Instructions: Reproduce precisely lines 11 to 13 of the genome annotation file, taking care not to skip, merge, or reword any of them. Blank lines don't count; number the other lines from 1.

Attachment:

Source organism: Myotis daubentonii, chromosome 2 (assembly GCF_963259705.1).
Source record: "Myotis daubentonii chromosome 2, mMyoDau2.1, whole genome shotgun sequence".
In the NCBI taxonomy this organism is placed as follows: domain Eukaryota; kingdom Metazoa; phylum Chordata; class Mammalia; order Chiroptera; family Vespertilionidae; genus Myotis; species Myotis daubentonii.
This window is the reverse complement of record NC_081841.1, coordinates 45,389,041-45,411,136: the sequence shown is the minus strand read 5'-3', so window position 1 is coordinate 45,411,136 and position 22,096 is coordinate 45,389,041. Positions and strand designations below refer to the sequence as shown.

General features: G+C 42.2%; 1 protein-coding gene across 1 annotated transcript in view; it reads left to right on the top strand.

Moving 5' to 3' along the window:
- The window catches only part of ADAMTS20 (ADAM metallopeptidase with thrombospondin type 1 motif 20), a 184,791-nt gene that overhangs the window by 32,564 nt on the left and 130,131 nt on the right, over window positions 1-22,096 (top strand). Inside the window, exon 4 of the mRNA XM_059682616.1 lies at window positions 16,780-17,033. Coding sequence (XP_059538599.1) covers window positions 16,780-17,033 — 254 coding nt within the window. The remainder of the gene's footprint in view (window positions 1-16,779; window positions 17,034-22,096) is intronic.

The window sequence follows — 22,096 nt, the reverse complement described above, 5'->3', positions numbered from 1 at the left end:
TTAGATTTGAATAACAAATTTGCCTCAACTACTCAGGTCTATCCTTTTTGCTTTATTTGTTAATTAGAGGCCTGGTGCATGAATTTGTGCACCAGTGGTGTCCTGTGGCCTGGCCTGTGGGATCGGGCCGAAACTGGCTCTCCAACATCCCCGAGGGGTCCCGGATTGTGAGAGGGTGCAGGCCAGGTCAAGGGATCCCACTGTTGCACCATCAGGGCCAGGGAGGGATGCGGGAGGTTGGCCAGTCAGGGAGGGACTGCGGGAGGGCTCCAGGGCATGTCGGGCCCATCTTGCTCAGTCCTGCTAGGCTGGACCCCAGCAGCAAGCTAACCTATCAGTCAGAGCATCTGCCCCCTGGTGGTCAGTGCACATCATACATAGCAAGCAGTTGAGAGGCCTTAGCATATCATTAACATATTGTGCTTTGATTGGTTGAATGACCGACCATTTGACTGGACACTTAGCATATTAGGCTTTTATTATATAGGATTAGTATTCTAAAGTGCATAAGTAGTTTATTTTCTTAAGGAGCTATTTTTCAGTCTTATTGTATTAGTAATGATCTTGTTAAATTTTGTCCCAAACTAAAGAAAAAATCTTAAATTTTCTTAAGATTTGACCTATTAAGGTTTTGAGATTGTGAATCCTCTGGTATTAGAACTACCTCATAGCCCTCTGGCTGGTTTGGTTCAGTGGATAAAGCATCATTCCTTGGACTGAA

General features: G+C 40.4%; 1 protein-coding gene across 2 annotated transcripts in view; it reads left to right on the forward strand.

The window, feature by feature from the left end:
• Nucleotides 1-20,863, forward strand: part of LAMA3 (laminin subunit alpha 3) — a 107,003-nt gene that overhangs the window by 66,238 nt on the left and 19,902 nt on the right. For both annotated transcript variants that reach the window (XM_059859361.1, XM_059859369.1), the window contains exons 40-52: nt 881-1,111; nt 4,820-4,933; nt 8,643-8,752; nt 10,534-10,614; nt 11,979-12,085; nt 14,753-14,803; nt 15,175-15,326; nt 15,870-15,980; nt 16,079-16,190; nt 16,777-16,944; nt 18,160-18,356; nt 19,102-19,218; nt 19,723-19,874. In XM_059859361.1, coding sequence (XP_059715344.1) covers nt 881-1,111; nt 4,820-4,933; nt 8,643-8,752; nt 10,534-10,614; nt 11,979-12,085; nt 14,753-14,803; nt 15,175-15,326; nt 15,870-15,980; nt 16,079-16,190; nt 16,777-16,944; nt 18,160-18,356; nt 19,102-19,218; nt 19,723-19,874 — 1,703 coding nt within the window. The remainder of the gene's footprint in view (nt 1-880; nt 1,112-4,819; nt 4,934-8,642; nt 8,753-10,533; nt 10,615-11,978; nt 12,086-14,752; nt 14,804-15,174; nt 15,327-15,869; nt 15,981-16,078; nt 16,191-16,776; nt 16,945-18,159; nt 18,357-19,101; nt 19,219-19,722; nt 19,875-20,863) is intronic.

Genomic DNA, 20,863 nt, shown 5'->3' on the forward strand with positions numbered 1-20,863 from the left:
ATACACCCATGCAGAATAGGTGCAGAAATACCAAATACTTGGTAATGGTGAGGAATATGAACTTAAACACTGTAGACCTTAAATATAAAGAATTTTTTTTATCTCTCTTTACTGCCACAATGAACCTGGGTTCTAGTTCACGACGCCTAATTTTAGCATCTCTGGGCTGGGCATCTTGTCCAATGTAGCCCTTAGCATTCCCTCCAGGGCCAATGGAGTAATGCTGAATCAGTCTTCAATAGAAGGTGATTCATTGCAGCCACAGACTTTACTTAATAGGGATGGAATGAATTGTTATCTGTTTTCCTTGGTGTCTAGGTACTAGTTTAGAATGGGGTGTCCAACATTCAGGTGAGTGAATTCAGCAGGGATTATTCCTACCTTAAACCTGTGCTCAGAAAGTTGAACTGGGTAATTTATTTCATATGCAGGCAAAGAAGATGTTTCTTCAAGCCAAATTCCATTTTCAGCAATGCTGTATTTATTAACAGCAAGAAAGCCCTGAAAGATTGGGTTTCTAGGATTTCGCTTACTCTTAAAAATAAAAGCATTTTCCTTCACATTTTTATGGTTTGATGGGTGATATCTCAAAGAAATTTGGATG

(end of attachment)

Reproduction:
The window, feature by feature from the left end:
• Nucleotides 1-20,863, forward strand: part of LAMA3 (laminin subunit alpha 3) — a 107,003-nt gene that overhangs the window by 66,238 nt on the left and 19,902 nt on the right. For both annotated transcript variants that reach the window (XM_059859361.1, XM_059859369.1), the window contains exons 40-52: nt 881-1,111; nt 4,820-4,933; nt 8,643-8,752; nt 10,534-10,614; nt 11,979-12,085; nt 14,753-14,803; nt 15,175-15,326; nt 15,870-15,980; nt 16,079-16,190; nt 16,777-16,944; nt 18,160-18,356; nt 19,102-19,218; nt 19,723-19,874. In XM_059859361.1, coding sequence (XP_059715344.1) covers nt 881-1,111; nt 4,820-4,933; nt 8,643-8,752; nt 10,534-10,614; nt 11,979-12,085; nt 14,753-14,803; nt 15,175-15,326; nt 15,870-15,980; nt 16,079-16,190; nt 16,777-16,944; nt 18,160-18,356; nt 19,102-19,218; nt 19,723-19,874 — 1,703 coding nt within the window. The remainder of the gene's footprint in view (nt 1-880; nt 1,112-4,819; nt 4,934-8,642; nt 8,753-10,533; nt 10,615-11,978; nt 12,086-14,752; nt 14,804-15,174; nt 15,327-15,869; nt 15,981-16,078; nt 16,191-16,776; nt 16,945-18,159; nt 18,357-19,101; nt 19,219-19,722; nt 19,875-20,863) is intronic.

Genomic DNA, 20,863 nt, shown 5'->3' on the forward strand with positions numbered 1-20,863 from the left: